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Adverse Events Surveillance 2008 season in late February and early March (Weeks 7-9)

  • Passive surveillance systems may be limited by underreporting or biased reporting, cannot be used to determine whether a drug or vaccine caused a specific adverse health event

    • (See FOCUS Volume 5, Issue 5 for definitions of active and passive surveillance)

  • Used as early warning signals

  • Possible associations between drugs or vaccines and adverse events examined using well designed epidemiologic study, appropriate action based on results


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Syndromic Surveillance 2008 season in late February and early March (Weeks 7-9)

  • Relatively new surveillance method, uses clinical information about disease signs and symptoms, before diagnosis is made

  • Often use electronic data from hospital emergency rooms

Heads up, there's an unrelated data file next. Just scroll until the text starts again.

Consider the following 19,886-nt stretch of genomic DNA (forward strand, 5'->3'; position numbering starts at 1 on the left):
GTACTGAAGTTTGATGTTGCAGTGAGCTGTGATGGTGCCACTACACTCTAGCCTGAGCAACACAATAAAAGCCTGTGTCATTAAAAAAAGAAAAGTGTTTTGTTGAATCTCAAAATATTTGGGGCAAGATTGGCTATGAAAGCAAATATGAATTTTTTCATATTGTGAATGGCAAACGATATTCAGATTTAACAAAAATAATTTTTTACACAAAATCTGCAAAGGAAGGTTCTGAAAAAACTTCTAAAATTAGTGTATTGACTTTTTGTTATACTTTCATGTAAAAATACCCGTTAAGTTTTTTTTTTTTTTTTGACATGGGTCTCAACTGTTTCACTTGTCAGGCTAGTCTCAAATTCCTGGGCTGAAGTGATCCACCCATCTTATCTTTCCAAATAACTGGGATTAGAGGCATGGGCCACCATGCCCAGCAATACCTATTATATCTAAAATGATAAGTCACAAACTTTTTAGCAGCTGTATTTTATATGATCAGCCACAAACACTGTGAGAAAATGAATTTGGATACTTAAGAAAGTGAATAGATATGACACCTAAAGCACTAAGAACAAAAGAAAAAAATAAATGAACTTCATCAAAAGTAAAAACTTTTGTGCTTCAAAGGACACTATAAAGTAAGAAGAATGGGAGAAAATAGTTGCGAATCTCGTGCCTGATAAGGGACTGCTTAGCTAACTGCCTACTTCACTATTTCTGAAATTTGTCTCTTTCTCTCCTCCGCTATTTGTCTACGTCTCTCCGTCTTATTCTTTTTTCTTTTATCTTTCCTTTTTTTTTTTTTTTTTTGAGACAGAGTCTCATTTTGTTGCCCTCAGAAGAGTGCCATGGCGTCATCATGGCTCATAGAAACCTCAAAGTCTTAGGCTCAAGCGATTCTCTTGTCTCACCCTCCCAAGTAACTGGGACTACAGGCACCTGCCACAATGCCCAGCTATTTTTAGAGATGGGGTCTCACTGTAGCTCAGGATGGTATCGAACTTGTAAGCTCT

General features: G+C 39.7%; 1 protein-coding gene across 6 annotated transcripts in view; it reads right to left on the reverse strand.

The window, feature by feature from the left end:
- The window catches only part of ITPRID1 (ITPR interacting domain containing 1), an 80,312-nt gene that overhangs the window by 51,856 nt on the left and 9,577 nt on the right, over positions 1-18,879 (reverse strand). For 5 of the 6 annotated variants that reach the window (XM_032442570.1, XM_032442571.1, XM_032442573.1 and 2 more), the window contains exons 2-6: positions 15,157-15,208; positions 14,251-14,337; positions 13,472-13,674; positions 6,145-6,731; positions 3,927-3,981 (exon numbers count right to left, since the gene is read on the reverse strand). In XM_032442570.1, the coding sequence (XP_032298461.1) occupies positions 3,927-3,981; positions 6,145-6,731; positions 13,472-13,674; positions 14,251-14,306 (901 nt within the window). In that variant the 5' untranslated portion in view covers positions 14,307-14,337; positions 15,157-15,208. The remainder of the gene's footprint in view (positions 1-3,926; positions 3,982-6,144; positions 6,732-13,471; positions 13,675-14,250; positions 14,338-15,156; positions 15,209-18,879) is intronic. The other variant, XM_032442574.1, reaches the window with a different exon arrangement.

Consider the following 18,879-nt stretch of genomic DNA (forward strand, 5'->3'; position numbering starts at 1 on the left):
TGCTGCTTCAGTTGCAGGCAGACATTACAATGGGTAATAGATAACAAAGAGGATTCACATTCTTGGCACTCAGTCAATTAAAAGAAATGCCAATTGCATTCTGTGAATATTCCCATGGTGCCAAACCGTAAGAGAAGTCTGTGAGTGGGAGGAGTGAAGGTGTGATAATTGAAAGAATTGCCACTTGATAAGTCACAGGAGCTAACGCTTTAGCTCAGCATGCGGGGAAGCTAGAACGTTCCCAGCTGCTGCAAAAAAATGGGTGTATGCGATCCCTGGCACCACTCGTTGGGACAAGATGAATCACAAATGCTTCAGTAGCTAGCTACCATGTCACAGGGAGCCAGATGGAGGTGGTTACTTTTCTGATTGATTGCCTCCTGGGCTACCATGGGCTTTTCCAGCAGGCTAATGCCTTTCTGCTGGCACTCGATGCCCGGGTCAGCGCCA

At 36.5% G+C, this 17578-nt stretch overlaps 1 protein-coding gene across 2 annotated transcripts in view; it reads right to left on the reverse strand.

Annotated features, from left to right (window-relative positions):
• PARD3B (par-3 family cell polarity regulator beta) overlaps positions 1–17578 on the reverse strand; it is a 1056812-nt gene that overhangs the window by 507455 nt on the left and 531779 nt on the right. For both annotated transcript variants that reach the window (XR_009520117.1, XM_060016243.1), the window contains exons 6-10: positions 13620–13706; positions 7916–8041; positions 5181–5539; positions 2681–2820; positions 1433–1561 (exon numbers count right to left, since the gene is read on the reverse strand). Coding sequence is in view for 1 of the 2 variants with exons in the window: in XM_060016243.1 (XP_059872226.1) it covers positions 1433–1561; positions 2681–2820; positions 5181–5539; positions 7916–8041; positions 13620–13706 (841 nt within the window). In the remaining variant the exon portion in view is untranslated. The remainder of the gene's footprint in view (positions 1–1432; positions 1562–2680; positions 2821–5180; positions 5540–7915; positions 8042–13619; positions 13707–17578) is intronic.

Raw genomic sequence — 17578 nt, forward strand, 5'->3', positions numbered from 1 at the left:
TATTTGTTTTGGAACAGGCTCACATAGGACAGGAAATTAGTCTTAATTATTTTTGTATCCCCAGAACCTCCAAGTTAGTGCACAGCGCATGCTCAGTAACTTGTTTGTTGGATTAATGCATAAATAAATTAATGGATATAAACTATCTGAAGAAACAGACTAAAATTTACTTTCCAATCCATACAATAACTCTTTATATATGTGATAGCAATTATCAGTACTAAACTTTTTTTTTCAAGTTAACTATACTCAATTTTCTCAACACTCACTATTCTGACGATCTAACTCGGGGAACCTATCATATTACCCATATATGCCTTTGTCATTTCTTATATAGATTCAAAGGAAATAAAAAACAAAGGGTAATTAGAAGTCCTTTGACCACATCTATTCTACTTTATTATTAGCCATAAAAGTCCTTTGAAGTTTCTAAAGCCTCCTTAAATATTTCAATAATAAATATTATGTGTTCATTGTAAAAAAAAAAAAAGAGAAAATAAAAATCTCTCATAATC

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Syndromic Surveillance 2008 season in late February and early March (Weeks 7-9)

  • Example: New York City operates syndromic surveillance system using emergency department chief-complaint data from approximately 44 hospitals

    • Data monitored electronically for beginning of disease outbreak

    • In 2002, system detected higher than usual number of diarrheal and vomiting symptoms

    • Health department notified hospital emergency departments of possible outbreak and collected stool specimens, several tested positive for norovirus


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Syndromic Surveillance 2008 season in late February and early March (Weeks 7-9)

  • Example: New York City (continued)

    • Similar outbreak later that year not detected by the system